Examples of some of the benefits anticipated with the adoption of connected vehicle technology along with self-driving cars include:
The Transition to Autonomous Vehicles and Connected Vehicle Technology
The implementation of Connect Vehicle Technology and the widespread adoption of self-driving cars is likely to transform our nation’s city streets and highways during the 21st century in a similar manner that cars influenced 20th-century urban planning. While Google, Tesla, Ford, and other car makers are testing autonomous vehicles, the NHSTA recently announced the agency awarded $42 million in funding for pilot projects (PDF) using Connected Vehicle Technology. These initiatives include the following:
- New York City (PDF) plans to install V2V technology in approximately 10,000 cars, buses, and limousines owned by the city that travel predominately in Midtown Manhattan. In addition, city transportation officials plan to deploy V2I technology, such as adaptive traffic signals and roadside communication units, on the streets of Manhattan and Brooklyn. Furthermore, the NYC proposal also outlines the use of a smartphone app to permit vehicle to pedestrian communication as well as pedestrian to infrastructure information exchange. Some of the goals of the NYC initiative include reducing vehicle accidents, improving pedestrian safety, and decreasing traffic congestion.
- The Tampa-Hillsborough Expressway Authority (THEA) plans to deploy Connected Vehicle Technology to improve mobility and improve safety in an extremely dynamic freeway corridor as well as along the streets of downtown Tampa.
- Highway officials in Wyoming (PDF) received funding to support a project using Connected Vehicle Technology along the I-80 corridor to reduce weather-related traffic problems and improve safety for those who travel this highway.
The results of these projects, along with other initiatives, will provide the basis for standards for Connected Vehicle Technology.
Autonomous Cars and Connected Vehicle Technology: Effects on Traffic Engineering and Urban Planning
According to a study published by the Victoria Transport Policy Institute (PDF), urban areas with an affluent and well-educated population are going to lead other regions in the adoption of self-driving vehicles. The authors of the report reason that people with higher incomes are more likely to afford the additional $7,000 to $10,000 cost of self-driving cars. In addition, people who commute in highly congested areas have more motivation to avoid the hassle of dealing with daily traffic jams than those who drive on less traveled rural roads.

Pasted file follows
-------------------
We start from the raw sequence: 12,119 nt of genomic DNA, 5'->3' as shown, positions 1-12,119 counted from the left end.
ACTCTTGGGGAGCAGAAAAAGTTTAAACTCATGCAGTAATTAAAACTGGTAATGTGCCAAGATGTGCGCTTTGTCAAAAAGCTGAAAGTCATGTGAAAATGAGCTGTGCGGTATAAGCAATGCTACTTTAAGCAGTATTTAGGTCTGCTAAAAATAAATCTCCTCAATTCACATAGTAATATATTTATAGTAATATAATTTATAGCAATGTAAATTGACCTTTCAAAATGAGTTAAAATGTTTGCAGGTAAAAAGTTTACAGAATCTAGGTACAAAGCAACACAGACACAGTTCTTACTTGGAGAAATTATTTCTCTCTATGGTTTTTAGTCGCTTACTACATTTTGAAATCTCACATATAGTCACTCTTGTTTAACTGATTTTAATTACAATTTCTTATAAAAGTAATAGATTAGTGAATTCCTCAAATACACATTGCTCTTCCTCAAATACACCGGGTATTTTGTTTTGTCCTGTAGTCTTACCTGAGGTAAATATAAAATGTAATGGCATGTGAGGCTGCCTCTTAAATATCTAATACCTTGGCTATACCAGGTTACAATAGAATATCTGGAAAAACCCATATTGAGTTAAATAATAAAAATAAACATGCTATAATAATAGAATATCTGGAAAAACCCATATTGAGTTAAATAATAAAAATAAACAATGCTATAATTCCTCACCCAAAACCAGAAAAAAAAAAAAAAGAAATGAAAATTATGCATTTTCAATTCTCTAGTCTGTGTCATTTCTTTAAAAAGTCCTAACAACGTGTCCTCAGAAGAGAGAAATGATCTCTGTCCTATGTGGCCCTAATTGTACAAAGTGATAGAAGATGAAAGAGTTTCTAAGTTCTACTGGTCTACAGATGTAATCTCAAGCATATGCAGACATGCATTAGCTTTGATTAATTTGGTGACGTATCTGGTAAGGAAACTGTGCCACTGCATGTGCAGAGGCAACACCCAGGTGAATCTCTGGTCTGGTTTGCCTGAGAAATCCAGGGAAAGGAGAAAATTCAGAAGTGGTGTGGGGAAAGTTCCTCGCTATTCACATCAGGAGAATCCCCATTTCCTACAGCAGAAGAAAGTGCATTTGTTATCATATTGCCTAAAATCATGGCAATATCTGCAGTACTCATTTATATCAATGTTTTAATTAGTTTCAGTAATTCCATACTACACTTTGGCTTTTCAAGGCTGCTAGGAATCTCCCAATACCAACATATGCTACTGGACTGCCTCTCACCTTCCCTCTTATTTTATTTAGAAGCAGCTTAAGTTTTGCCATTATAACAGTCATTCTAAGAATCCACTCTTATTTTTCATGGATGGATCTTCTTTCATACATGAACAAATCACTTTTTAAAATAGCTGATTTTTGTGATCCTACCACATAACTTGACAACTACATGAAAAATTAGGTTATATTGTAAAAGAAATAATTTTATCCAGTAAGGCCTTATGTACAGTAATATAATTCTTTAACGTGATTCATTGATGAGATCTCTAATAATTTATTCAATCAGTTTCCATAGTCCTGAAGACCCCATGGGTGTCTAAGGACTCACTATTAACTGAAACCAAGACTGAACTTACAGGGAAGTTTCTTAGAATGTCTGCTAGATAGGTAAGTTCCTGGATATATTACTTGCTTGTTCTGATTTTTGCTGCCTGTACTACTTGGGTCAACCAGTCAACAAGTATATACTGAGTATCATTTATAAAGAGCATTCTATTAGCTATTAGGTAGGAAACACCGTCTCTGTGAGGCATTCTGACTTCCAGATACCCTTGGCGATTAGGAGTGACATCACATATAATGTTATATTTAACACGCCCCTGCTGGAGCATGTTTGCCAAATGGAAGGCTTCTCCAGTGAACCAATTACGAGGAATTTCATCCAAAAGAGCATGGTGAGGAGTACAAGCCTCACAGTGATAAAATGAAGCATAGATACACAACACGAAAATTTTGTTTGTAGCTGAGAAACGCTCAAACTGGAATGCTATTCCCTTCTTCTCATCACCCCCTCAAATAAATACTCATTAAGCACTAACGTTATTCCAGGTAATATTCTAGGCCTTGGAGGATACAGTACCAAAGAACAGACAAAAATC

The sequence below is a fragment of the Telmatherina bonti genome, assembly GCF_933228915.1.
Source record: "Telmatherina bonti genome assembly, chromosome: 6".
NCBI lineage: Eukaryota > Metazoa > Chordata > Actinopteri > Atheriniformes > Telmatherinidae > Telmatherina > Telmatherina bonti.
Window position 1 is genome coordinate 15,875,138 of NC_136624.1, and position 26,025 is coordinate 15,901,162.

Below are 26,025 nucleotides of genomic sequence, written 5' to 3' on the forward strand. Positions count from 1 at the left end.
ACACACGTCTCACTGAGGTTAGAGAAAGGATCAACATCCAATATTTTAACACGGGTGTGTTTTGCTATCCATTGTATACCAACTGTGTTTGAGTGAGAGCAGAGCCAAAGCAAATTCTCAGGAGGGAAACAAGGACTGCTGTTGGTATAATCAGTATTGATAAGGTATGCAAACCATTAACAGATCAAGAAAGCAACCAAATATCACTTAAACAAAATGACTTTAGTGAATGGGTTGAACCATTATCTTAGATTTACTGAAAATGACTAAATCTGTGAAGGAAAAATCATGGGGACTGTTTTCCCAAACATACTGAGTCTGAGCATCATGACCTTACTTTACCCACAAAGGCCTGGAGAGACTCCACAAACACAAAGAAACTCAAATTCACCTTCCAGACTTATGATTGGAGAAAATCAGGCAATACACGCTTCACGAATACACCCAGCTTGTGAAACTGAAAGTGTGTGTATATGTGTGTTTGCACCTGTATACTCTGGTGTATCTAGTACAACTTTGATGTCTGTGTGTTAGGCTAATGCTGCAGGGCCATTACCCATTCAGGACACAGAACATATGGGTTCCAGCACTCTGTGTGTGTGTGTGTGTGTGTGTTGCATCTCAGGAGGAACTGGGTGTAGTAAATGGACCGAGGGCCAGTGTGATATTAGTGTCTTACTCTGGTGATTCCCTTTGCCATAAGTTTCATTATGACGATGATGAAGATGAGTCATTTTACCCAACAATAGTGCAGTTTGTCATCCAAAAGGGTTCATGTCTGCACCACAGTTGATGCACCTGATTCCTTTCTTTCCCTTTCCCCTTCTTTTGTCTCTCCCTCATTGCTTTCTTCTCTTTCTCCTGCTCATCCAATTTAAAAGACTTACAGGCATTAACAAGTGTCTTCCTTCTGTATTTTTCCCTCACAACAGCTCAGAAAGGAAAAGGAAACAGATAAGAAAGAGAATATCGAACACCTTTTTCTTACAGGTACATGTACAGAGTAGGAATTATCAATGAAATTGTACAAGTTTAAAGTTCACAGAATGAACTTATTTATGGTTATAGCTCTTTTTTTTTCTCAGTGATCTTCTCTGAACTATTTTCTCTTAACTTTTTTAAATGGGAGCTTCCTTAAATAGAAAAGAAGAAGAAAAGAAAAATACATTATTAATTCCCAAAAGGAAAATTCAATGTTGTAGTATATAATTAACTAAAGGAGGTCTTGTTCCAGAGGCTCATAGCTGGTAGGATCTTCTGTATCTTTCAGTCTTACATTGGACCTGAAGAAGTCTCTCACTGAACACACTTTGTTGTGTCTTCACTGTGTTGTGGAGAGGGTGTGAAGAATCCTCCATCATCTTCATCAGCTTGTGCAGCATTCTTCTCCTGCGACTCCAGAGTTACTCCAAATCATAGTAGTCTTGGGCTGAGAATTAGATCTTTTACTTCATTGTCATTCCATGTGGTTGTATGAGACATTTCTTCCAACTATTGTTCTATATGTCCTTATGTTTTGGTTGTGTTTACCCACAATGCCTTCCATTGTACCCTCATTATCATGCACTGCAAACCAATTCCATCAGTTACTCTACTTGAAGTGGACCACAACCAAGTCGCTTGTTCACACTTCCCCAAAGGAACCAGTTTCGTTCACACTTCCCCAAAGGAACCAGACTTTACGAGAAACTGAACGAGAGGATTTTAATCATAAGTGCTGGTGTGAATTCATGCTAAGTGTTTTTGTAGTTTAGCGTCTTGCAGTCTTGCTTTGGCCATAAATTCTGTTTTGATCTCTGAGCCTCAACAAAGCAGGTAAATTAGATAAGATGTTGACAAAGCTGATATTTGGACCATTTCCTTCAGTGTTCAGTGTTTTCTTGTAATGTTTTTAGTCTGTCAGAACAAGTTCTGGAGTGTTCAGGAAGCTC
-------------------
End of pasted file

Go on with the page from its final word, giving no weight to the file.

Some examples of the ways self-driving cars and Connected Vehicle technology will change traffic engineering and urban planning practice include:
- While people are likely to travel more once they experience the convenience of self-driving cars, the ease of sharing autonomous vehicles among family members will reduce car ownership by as much as 43 percent, which will ultimately decrease the number of vehicles on roadways.
- Since theoretically a self-driving car can be sent home once it drops off passengers at their destination, fewer people will need to park their cars, thus freeing land for other purposes.
- As people learn how Connected Vehicle Technology improves pedestrian safety, more people are likely to opt to walk instead of drive.
- Once there is widespread adoption of self-driving cars by the public, roads may need to have dedicated autonomous vehicle lanes.
- Traffic lanes for self-driving cars do not have to be as wide as they do for human driven cars, which means local and state officials will need to acquire less land for new road construction.
- Traffic engineers will need to consider V2V and V2I communications when designing new streets and roads or when they are planning improvements.
- Traffic patterns are likely to increase in complexity as self-driving cars and human-navigated vehicles share streets and highways.
With the changes the adoption self-driving cars and Connected Vehicle Technology will bring, traffic engineers and urban planners will face the challenge of adapting to new practices and learning how to apply new technologies.
How will self-driving cars and Connected Vehicle Technology change your work?